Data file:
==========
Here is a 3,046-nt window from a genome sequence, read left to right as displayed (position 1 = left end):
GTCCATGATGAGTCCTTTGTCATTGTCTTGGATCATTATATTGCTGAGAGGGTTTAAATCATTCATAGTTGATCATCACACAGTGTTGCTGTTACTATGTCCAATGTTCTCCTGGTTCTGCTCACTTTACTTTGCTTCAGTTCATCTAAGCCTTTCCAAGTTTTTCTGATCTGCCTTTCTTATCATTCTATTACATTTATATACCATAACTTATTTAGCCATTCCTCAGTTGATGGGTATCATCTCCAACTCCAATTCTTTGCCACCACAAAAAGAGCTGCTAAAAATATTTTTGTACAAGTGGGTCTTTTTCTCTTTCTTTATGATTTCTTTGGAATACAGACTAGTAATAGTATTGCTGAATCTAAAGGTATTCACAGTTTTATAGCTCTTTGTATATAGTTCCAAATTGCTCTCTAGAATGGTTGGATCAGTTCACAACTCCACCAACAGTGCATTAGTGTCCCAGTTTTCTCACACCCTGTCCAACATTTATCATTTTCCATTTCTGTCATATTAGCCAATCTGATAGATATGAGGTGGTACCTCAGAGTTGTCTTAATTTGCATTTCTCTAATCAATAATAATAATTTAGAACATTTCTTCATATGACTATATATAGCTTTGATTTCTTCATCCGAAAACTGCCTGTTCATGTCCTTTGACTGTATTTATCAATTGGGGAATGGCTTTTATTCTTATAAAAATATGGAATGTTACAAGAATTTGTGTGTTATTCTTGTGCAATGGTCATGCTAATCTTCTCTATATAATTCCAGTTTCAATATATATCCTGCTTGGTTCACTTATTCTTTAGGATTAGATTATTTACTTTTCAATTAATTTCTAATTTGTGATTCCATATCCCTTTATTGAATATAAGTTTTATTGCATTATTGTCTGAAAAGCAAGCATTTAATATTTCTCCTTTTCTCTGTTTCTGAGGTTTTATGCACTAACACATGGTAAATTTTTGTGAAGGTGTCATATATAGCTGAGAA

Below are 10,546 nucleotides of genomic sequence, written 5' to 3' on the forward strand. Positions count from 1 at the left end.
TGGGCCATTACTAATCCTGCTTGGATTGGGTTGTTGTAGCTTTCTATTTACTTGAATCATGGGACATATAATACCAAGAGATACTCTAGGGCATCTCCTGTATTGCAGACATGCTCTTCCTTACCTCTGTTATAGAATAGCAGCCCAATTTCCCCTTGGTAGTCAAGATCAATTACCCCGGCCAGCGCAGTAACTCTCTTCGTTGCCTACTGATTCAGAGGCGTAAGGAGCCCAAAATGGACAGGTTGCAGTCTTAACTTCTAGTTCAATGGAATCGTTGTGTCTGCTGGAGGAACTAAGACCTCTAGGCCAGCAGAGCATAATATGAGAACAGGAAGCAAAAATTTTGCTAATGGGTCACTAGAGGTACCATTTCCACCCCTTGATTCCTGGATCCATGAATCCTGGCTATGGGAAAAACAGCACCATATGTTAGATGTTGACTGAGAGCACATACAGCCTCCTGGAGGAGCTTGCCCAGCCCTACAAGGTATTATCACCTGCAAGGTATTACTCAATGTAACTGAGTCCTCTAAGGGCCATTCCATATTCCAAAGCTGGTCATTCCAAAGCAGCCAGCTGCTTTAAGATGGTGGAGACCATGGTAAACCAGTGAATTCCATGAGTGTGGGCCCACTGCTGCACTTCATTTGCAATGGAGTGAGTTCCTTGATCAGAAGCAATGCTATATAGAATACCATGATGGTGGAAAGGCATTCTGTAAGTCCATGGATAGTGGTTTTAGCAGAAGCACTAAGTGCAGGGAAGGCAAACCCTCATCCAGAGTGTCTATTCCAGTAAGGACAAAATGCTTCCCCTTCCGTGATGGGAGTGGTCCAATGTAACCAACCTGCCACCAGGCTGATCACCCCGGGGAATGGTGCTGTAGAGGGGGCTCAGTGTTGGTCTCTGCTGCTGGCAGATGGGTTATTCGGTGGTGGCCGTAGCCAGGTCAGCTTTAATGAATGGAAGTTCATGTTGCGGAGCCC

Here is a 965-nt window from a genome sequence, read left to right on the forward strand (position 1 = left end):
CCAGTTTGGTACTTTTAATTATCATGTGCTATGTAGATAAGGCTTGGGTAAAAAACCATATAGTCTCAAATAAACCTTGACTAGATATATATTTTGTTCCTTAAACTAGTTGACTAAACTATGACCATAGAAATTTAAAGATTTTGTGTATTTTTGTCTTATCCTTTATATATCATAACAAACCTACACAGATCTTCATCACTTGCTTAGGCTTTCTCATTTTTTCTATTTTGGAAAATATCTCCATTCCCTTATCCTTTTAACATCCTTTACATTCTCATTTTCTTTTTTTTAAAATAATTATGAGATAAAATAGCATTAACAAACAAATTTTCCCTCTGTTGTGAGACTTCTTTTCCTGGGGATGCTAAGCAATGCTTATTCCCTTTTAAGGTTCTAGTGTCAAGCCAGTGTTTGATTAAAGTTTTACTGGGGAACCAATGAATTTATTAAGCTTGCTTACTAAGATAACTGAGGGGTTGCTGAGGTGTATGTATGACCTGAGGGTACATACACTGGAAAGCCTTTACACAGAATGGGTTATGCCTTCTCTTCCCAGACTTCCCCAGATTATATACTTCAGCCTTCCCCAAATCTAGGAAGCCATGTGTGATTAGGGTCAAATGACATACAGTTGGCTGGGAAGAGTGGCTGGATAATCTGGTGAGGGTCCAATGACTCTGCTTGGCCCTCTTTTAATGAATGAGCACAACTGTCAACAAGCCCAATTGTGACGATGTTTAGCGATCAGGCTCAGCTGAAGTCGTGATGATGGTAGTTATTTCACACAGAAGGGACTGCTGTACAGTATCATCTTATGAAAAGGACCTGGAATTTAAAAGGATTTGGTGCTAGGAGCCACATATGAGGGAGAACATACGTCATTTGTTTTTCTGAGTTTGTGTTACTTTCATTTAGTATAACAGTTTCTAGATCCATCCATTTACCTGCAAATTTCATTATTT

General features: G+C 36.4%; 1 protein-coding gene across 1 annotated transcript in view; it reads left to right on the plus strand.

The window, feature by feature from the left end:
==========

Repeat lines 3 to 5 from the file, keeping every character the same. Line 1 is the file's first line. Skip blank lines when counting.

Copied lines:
Below are 10,546 nucleotides of genomic sequence, written 5' to 3' on the forward strand. Positions count from 1 at the left end.
TGGGCCATTACTAATCCTGCTTGGATTGGGTTGTTGTAGCTTTCTATTTACTTGAATCATGGGACATATAATACCAAGAGATACTCTAGGGCATCTCCTGTATTGCAGACATGCTCTTCCTTACCTCTGTTATAGAATAGCAGCCCAATTTCCCCTTGGTAGTCAAGATCAATTACCCCGGCCAGCGCAGTAACTCTCTTCGTTGCCTACTGATTCAGAGGCGTAAGGAGCCCAAAATGGACAGGTTGCAGTCTTAACTTCTAGTTCAATGGAATCGTTGTGTCTGCTGGAGGAACTAAGACCTCTAGGCCAGCAGAGCATAATATGAGAACAGGAAGCAAAAATTTTGCTAATGGGTCACTAGAGGTACCATTTCCACCCCTTGATTCCTGGATCCATGAATCCTGGCTATGGGAAAAACAGCACCATATGTTAGATGTTGACTGAGAGCACATACAGCCTCCTGGAGGAGCTTGCCCAGCCCTACAAGGTATTATCACCTGCAAGGTATTACTCAATGTAACTGAGTCCTCTAAGGGCCATTCCATATTCCAAAGCTGGTCATTCCAAAGCAGCCAGCTGCTTTAAGATGGTGGAGACCATGGTAAACCAGTGAATTCCATGAGTGTGGGCCCACTGCTGCACTTCATTTGCAATGGAGTGAGTTCCTTGATCAGAAGCAATGCTATATAGAATACCATGATGGTGGAAAGGCATTCTGTAAGTCCATGGATAGTGGTTTTAGCAGAAGCACTAAGTGCAGGGAAGGCAAACCCTCATCCAGAGTGTCTATTCCAGTAAGGACAAAATGCTTCCCCTTCCGTGATGGGAGTGGTCCAATGTAACCAACCTGCCACCAGGCTGATCACCCCGGGGAATGGTGCTGTAGAGGGGGCTCAGTGTTGGTCTCTGCTGCTGGCAGATGGGTTATTCGGTGGTGGCCGTAGCCAGGTCAGCTTTAATGAATGGAAGTTCATGTTGCGGAGCCC

Here is a 965-nt window from a genome sequence, read left to right on the forward strand (position 1 = left end):